Diverse Books Matter

People, Identity & Culture
Race & Racism
Preschoolers - Mayor's Book Club

Airman 1st Class Kaylee Dubois, photographer

Grade Level:
Elementary School
Common Core Standards:
Reading, Speaking and Listening, Language
People, Identity & Culture
Race & Racism

#WeNeedDiverseBooks: Shining a Light on the Lack of Diversity

In recent years, there has been a lot of attention given to the diversity of children’s books, shining a light on the lack of diversity and amplifying the need for more children’s and young adult literature that reflect our multicultural society. In 2014, an organization named We Need Diverse Books formed, following a regularly trending hashtag with the same name (#WeNeedDiverseBooks) that helped bring attention to the issue. We Need Diverse Books advocates for changes in the publishing industry “to produce and promote literature that reflects and honors the lives of all young people.” In 2015, an African-American 11-year-old girl named Marley Dias brought further awareness of the issue by launching the #1000BlackGirlBooks campaign, highlighting the lack of kids’ books with African-American characters. The Cooperative Children’s Book Center (CCBC) compiles annual data about the diversity of children’s literature and their statistics indicate improvements in recent years but we still have work to do.

Studies Reveal Children's Books Mostly Written by White Authors

CCBC's annual data collection reveals that in 2018 only 28% of children's literature are by and about people of color. The Coalition for Educational Justice released a report that shows 80% of books in New York City schools' curriculum are written by white authors.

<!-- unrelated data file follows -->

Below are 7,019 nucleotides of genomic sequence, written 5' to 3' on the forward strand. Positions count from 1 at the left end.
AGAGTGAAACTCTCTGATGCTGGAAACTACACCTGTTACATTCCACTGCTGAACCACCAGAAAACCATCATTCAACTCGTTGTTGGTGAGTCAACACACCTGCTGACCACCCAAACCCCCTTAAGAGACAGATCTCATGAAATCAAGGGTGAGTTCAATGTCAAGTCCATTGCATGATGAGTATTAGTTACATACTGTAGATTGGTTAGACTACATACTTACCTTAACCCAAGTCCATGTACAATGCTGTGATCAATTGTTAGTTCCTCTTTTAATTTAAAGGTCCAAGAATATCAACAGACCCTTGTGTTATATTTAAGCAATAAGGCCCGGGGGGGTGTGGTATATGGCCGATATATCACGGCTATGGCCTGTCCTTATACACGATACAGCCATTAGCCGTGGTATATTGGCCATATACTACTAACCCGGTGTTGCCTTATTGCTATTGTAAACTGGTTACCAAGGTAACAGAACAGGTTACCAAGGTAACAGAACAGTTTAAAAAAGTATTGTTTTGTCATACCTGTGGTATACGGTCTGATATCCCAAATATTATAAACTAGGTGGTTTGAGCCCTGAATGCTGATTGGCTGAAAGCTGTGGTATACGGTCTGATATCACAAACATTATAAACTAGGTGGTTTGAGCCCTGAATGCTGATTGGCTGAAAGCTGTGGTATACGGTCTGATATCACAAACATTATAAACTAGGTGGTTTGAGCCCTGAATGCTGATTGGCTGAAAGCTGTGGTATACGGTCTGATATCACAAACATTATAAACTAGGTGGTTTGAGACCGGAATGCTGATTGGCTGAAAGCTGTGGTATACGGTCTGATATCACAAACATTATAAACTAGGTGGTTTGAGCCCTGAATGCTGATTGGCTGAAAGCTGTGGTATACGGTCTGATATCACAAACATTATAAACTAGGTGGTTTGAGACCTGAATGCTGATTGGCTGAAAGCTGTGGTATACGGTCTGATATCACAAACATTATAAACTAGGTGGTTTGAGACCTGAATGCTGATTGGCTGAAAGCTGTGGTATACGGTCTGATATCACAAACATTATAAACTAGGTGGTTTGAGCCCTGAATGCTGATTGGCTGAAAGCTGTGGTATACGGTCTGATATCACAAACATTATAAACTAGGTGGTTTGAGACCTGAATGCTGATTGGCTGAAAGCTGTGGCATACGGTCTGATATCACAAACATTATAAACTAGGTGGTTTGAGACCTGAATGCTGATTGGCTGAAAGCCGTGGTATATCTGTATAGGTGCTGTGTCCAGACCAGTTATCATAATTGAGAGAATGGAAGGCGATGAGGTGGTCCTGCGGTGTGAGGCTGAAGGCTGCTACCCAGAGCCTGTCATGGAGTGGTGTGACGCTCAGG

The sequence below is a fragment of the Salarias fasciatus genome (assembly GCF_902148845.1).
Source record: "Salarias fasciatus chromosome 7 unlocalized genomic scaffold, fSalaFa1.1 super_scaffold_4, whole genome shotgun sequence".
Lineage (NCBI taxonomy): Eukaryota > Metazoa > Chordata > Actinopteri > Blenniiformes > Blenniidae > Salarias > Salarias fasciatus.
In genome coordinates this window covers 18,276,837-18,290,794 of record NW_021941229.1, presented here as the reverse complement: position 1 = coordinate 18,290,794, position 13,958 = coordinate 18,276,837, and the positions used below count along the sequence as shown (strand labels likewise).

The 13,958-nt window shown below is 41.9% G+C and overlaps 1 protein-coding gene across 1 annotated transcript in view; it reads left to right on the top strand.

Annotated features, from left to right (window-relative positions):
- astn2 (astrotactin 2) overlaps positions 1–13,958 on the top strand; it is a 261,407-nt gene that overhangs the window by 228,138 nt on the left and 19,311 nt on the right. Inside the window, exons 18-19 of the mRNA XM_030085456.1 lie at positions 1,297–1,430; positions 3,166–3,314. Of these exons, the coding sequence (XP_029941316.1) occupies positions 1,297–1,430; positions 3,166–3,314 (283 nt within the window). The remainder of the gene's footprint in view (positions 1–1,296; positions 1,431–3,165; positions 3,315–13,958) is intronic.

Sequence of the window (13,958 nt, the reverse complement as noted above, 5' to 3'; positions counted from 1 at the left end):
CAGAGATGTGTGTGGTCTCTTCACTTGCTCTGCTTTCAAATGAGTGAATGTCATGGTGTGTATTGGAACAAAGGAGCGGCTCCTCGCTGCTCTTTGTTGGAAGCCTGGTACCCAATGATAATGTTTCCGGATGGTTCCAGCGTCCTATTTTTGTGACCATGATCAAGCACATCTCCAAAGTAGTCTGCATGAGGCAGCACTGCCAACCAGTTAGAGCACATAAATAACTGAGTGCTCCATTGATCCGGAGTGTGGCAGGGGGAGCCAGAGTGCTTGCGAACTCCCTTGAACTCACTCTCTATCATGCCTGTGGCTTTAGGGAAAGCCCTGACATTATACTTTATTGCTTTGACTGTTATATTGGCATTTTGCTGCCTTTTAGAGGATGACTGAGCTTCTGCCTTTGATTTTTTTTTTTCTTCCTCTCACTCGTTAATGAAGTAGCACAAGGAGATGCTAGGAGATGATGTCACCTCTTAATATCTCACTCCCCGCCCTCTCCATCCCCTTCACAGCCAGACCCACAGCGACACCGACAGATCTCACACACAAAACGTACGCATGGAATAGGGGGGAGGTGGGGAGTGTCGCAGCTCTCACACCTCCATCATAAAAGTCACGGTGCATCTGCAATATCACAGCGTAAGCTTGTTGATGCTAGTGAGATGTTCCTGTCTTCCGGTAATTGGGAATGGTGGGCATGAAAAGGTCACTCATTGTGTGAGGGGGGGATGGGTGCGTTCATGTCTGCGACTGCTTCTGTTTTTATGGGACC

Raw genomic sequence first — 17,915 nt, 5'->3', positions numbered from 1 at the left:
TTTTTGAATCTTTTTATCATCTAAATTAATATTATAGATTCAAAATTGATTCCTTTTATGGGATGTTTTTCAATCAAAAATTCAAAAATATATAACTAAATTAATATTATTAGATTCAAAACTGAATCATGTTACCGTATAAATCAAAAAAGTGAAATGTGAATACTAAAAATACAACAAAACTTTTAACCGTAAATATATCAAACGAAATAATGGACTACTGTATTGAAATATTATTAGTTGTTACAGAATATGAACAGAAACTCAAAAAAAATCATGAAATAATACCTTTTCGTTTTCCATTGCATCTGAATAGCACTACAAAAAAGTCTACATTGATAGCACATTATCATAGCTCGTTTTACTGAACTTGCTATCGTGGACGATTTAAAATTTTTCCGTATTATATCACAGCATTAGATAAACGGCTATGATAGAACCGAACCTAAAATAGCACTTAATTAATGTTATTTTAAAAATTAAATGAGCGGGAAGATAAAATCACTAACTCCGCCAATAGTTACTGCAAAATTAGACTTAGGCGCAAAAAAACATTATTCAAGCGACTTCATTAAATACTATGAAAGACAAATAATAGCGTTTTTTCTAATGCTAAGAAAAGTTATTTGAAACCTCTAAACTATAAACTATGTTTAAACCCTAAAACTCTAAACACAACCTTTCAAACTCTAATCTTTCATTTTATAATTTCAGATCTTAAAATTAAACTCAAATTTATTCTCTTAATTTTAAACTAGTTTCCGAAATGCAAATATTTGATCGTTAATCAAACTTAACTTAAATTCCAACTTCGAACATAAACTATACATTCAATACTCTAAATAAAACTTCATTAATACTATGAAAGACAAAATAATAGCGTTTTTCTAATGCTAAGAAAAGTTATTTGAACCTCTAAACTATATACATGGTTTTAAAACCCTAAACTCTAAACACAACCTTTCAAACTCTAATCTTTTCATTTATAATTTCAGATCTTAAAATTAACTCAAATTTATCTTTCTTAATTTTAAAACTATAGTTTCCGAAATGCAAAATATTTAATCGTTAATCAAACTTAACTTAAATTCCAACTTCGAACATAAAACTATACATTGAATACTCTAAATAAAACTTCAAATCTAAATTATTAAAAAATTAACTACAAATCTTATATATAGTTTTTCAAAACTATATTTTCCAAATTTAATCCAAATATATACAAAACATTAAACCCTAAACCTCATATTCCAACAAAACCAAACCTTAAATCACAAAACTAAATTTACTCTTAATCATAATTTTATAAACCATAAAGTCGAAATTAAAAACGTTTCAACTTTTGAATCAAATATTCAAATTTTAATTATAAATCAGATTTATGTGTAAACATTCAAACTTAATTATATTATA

How Racially Diverse Schools and Classrooms Can Benefit All Students, a report by The Century Foundation, "argues that, as our K–12 student population becomes more racially and ethnically diverse, the time is right for our political leaders to pay more attention to the evidence, intuition, and common sense that supports the importance of racially and ethnically diverse educational settings to prepare the next generation."

About the Lesson Plan

This lesson provides an opportunity for students to learn more about the importance of diverse literature, reflect on Marley Dias’ campaign, understand data and research about diversity in children’s literature and engage in a study on the diversity of books in their classroom or school library. The lesson can also be used as a way to kick off an independent reading/Drop Everything and Read (DEAR) challenge in class or school.

Learning Objectives:

  • Students will explore the #1000BlackGirlBooks campaign by Marley Dias.
  • Students will understand the importance of “mirror” and “window” books.
  • Students will analyze books in their classroom/school libraries in order to determine the diversity of the collection.
  • Students will identify and reflect on why we need diverse books.

More from this Section